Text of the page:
Written by Jasmine O
5 Must-Try Vegan Sweets In Kyoto! From Matcha Pancakes To Chocolates
Kyoto is known for its wagashi, or traditional sweets, and also offers a lot of delicious vegan desserts. From decadent matcha pancakes to raw chocolate and creamy gelato, there is much to satisfy those with a sweet tooth.
Where to Eat Vegan Sweets and Snacks in Kyoto
Kyoto, considered by many the cultural capital of Japan, is also famous for its traditional and contemporary, cutting-edge sweets. Some of these delicacies are also plant-based and friendly for vegans. From classic wagashi paired with matcha or green tea to rich chocolate treats and silky-smooth gelato, there are many dairy and egg-free options in Kyoto to savor.
This article covers five sweet vegan options in Kyoto and where to enjoy them. They make the perfect snack or dessert to enjoy in the capital of tradition and culture.
1. Vegan Matcha Pancakes at AIN SOPH. Journey KYOTO
Picture from Vegan Food And Sweets In Kyoto! Dining At AIN SOPH. Journey KYOTO
AIN SOPH. Journey KYOTO is famous for its all-vegan dishes that taste as great as they look. The location in Kyoto, nestled on a side street off of the Shinkyogoku shopping arcade close to Nishiki Market, offers decadent matcha pancakes that are gluten-free in addition to being vegan. The AIN SOPH. restaurant group has pancakes at its other locations in Tokyo, but the matcha selection is only in Kyoto.
The matcha pancakes (1,800 yen before tax) are gorgeously presented on a plate with berry sauce, whipped cream, ice cream, and red bean paste. The delicate flowers are edible. A delicious, silky-smooth white chocolate and matcha sauce covers the fluffy matcha-flavored pancakes. Try the gluten-free pancakes by themselves first and then add on the other toppings to enjoy a variety of flavors.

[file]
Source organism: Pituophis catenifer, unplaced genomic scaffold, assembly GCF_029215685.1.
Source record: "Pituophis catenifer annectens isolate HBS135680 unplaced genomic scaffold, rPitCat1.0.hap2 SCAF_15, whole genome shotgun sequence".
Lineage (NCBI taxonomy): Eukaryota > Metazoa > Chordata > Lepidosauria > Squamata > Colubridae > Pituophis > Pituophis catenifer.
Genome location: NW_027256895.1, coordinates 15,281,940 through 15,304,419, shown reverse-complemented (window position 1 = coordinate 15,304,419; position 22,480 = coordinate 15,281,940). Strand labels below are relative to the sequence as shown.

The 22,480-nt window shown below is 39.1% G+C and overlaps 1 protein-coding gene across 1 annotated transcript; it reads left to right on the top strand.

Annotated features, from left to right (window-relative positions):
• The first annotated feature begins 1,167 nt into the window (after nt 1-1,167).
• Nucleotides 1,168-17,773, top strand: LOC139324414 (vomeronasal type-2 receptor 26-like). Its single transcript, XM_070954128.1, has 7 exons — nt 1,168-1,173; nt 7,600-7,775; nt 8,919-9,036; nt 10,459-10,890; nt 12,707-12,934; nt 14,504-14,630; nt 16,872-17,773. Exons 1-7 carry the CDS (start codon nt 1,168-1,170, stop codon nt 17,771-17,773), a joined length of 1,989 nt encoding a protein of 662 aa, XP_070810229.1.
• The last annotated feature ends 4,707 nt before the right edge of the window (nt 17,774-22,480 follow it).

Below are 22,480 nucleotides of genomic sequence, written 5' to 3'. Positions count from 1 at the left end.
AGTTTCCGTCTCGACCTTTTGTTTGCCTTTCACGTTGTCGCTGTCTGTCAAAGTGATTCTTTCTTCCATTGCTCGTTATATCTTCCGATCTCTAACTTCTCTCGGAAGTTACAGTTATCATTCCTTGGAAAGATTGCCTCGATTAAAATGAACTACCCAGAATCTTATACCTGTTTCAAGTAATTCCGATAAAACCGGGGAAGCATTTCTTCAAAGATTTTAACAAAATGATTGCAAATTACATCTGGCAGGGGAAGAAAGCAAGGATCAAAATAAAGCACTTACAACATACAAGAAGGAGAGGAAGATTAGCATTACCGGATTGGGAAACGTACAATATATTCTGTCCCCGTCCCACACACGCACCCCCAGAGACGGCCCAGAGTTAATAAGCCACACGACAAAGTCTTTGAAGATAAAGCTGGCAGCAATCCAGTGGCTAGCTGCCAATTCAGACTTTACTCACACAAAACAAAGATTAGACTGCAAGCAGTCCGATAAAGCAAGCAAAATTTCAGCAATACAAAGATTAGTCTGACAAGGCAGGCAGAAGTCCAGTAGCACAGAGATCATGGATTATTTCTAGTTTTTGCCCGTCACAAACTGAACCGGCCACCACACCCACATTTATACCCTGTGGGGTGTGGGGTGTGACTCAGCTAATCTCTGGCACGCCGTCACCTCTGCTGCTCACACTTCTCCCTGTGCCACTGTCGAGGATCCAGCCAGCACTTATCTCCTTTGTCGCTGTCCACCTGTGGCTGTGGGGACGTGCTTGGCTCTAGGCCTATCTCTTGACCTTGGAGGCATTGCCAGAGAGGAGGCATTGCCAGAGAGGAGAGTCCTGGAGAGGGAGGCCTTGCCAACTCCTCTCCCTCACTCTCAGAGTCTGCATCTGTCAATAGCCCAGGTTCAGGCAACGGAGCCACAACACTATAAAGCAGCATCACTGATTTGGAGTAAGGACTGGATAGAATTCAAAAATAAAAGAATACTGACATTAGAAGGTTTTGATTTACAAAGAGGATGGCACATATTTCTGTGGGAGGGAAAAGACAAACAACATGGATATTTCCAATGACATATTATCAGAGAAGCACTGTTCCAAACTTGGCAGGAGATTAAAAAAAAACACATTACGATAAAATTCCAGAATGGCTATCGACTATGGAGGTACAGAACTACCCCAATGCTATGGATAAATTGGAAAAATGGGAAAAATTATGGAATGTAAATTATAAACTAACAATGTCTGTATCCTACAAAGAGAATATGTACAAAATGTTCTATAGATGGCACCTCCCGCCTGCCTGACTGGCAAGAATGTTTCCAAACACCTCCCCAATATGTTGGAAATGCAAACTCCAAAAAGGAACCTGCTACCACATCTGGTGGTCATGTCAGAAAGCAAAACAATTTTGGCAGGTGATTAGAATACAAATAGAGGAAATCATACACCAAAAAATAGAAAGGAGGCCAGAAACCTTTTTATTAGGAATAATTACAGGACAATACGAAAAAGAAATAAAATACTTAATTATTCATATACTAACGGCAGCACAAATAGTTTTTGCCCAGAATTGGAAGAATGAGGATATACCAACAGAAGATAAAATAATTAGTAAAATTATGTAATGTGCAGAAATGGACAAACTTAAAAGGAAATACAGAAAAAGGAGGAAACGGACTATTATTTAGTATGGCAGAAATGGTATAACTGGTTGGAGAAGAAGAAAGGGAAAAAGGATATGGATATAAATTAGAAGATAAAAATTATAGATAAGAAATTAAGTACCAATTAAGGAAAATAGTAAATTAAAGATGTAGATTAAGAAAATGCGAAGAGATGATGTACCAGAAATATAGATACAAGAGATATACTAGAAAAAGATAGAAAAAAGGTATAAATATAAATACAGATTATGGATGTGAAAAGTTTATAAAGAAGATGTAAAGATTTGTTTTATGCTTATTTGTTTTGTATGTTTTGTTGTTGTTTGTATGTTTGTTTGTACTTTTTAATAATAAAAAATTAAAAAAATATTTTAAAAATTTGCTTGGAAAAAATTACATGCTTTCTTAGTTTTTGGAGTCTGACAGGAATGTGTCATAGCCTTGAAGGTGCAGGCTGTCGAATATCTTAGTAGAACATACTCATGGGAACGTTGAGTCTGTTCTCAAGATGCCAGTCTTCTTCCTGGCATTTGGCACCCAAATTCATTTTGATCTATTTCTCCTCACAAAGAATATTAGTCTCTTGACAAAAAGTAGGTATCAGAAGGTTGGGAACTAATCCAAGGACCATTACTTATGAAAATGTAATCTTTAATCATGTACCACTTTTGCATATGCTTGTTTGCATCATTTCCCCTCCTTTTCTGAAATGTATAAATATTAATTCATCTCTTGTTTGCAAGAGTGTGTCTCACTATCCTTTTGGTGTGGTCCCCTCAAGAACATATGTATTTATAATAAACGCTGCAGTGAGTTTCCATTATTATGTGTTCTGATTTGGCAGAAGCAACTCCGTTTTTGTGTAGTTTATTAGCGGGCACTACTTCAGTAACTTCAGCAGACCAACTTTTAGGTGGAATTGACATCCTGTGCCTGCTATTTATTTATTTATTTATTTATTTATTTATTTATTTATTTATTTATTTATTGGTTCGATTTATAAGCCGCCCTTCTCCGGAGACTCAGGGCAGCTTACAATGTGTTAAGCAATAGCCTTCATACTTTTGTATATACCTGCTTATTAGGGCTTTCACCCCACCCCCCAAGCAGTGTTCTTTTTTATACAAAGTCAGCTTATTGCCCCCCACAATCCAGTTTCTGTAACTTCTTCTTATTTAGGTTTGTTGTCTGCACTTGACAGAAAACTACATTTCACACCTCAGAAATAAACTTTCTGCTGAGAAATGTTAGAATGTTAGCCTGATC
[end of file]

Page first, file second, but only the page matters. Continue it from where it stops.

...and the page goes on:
Crunchy granola on the side adds a tasty textural contrast to this ultimate dessert. The pancakes appear to be on the smaller side upon first glance, but the entire plate is quite satisfying. Make sure you are hungry enough or have a dining partner to share with.
Diners in the mood for something else can choose from an extensive menu of desserts and sweet drinks. Try seasonal parfaits––another Kyoto exclusive dessert option––or one of the rich, flavorful cakes. There are even cream sodas to try.
2. Raw Vegan Chocolate by Cacao Magic
Cacao Magic is a raw vegan chocolate specialty shop close to the World Heritage-designated Ginkakuji Temple. As its name suggests, the delicious chocolates here are spectacular.
All of the chocolate at Cacao Magic is organic and free of dairy ingredients, preservatives, and emulsifiers. Being raw, heat of more than 48℃ (118℉) is not used. Some nutrients are thought to be lost when food is heated past this temperature, so keeping the chocolate raw may provide a way to intake the healthful nutrition in chocolate, like antioxidant-containing polyphenols.
At the storefront, visitors can purchase chocolates to take home. Pictured above (right) is the Tablet Magic chocolate bar in a milk flavor (1,500 yen with tax) and a one-of-a-kind box of dark chocolates (left), infused with coal and hemp, shaped like Buddha heads (1,620 yen with tax). The milk chocolate is rich and soft, with just the right amount of sweetness. The boxed chocolate has a strong cacao flavor that pairs deliciously with coffee.
A variety of single-portion chocolates and other boxed chocolates are also on display and available for purchase. A cafe and eat-in space in the back is open irregularly. Guests can enjoy chocolate desserts, from rich cakes to hot chocolate (menu subject to change). Be sure to check on the official website to see when the cafe is operating, and stop by for a relaxing time with these chocolatey treats!